“My order was to General Meade, and then General Meade made his order from what I directed him to do”

A court of inquiry was convened to investigate the unsuccessful assault on the enemy’s lines on July 30.  I was ordered to appear before the court and was asked several questions.

TESTIMONY OF Lieutenant General U. S. GRANT.

Lieutenant General U. S. GRANT, U. S. Army, being sworn and examined by the JUDGE-ADVOCATE, says:

Question. Will you please to state what in your judgment caused the failure of the attack on the enemy’s lines on the 30th of July?

Answer. It seemed to me that it was perfectly practicable for the men, if they had been properly led, to have gone straight through the breach which was caused by the explosion on the mine, and to have gone to the top of Cemetery Hill. It looked to me, from what I would see and hear, that it was perfectly practicable to have taken the men through; but whether it was because the men themselves would not go, or whether it was because they were not led, I was not far enough to the front to be qualified to say.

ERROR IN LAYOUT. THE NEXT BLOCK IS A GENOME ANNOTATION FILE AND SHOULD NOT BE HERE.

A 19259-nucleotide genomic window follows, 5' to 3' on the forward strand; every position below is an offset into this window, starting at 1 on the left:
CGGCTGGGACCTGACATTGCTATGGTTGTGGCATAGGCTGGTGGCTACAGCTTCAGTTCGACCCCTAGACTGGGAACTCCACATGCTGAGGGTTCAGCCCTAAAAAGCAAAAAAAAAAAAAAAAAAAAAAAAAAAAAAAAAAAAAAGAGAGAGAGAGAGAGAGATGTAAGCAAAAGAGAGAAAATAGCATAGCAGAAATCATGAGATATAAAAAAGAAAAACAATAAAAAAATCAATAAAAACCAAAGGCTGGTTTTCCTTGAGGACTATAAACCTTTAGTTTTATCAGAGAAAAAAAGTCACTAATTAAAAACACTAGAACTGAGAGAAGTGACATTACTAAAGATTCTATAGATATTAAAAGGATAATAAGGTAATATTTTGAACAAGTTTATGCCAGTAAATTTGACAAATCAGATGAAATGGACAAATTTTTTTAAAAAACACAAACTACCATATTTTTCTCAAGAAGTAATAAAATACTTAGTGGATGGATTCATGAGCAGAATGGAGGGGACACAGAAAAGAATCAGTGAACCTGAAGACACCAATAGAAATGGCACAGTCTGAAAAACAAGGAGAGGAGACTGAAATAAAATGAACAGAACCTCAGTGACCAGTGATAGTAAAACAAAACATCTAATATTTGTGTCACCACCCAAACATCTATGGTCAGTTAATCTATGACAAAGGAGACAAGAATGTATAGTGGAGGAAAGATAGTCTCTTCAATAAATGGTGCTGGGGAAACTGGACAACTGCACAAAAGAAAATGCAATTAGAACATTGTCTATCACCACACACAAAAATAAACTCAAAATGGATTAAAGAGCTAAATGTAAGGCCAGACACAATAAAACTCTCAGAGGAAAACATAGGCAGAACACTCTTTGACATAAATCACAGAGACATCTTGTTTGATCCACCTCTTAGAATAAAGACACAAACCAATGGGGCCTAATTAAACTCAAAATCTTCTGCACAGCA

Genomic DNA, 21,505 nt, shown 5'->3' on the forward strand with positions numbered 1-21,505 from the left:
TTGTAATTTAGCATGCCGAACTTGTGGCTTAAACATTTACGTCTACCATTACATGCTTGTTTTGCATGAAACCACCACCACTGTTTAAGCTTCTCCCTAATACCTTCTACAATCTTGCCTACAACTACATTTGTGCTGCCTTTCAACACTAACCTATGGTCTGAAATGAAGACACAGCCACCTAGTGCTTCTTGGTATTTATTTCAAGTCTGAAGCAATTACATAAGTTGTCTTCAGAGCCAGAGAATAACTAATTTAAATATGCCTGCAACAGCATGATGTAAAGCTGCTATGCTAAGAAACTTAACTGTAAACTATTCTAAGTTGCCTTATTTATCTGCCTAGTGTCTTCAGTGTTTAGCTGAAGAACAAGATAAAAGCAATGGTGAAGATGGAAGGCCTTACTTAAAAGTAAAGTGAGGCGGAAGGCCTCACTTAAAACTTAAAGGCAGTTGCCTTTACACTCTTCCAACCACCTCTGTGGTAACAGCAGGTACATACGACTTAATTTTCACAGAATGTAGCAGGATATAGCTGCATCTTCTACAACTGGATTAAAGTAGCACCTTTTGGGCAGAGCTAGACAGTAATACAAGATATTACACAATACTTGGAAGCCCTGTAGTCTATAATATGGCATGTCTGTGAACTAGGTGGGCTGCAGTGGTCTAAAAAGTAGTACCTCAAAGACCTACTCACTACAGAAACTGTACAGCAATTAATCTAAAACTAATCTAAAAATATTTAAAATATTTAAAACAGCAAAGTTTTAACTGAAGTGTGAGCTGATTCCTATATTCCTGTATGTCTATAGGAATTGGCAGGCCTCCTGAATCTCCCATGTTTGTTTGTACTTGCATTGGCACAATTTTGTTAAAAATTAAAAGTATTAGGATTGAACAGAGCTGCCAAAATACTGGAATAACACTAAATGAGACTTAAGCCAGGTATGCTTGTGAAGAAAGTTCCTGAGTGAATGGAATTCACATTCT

Question. What orders which you issued were not executed, if any?

Answer. I could send you copies of all the dispatches that I wrote. The orders for the assault were issued by General Meade in obedience to general instructions from me. I saw the detailed order of General Meade before the mine was exploded, and I thought that the execution of that order was practicable. That order I presume you have before you. My order was to General Meade, and then General Meade made his order from what I directed him to do, and sent me a copy of it, and I thought it was all that could be required. I recollect that, failing on the north bank of the river to surprise the enemy as we expected or hoped to do, but instead of that drew a large part of his force to the north side, I telegraphed to General Meade that we would now take advantage of the absence of that force of the enemy to explode the mine and make an assault on Petersburg.

By the COURT:

Question. From your information how many of the enemy were in Petersburg at the time of this assault?

Answer. My information was that three divisions were left in Petersburg, with one brigade absent from those division – Johnston’s. From the best evidence none of the enemy’s troops crossed the James River until 2 o’clock of the 30th of July, on their way back. Then they had fully sixteen miles to travel to get back, with, however, the advantage of a railroad near them to carry many of the men. The distance I guess at when I say sixteen miles.

 

The Papers of Ulysses S Grant, Vol 12, p 111-2

O.R., I, xl, part 1, p 82

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